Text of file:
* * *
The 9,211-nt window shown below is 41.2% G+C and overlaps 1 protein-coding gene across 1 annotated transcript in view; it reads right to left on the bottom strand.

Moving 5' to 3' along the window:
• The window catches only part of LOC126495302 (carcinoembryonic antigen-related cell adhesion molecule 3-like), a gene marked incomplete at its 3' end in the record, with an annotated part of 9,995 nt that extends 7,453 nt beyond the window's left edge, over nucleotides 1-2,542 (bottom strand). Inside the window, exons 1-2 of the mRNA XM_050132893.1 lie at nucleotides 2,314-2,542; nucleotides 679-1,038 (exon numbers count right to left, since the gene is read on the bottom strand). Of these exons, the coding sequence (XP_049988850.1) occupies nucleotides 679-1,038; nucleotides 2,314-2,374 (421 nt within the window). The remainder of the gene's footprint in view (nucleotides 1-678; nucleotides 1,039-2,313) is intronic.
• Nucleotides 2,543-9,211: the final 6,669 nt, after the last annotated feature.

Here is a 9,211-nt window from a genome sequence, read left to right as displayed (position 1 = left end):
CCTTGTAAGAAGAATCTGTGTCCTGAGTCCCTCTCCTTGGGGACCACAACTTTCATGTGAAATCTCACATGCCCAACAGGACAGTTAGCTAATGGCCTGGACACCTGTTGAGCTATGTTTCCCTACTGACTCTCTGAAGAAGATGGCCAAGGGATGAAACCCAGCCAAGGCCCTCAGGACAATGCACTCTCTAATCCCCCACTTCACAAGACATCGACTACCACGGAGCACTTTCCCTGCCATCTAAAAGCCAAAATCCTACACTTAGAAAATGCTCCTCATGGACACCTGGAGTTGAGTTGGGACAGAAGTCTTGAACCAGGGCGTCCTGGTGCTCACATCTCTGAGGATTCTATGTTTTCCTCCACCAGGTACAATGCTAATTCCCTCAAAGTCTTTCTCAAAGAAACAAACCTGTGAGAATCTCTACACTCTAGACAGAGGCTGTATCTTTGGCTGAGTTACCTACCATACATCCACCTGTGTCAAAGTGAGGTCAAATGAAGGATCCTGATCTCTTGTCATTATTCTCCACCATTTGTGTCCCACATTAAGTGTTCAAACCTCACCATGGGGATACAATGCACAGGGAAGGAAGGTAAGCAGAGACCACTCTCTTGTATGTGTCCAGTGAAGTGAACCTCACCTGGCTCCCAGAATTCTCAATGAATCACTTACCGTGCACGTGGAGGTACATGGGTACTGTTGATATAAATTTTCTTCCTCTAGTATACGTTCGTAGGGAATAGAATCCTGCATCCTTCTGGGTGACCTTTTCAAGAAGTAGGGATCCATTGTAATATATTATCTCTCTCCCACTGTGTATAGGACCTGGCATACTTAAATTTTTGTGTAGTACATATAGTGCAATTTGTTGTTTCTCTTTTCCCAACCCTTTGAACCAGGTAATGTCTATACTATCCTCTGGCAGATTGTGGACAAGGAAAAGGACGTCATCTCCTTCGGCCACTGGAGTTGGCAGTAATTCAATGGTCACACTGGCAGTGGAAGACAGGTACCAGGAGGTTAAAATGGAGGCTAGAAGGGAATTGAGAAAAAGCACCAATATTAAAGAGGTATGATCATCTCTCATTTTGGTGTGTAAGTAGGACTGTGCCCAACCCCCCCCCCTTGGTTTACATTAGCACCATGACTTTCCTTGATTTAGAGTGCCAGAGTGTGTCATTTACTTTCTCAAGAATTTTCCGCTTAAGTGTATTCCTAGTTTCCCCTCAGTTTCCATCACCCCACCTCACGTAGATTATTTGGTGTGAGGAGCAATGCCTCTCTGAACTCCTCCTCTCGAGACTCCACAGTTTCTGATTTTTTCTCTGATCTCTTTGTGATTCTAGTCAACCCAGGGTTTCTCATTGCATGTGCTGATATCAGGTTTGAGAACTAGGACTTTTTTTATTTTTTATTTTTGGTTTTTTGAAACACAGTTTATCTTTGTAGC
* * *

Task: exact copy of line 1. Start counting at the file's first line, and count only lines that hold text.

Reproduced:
The 9,211-nt window shown below is 41.2% G+C and overlaps 1 protein-coding gene across 1 annotated transcript in view; it reads right to left on the bottom strand.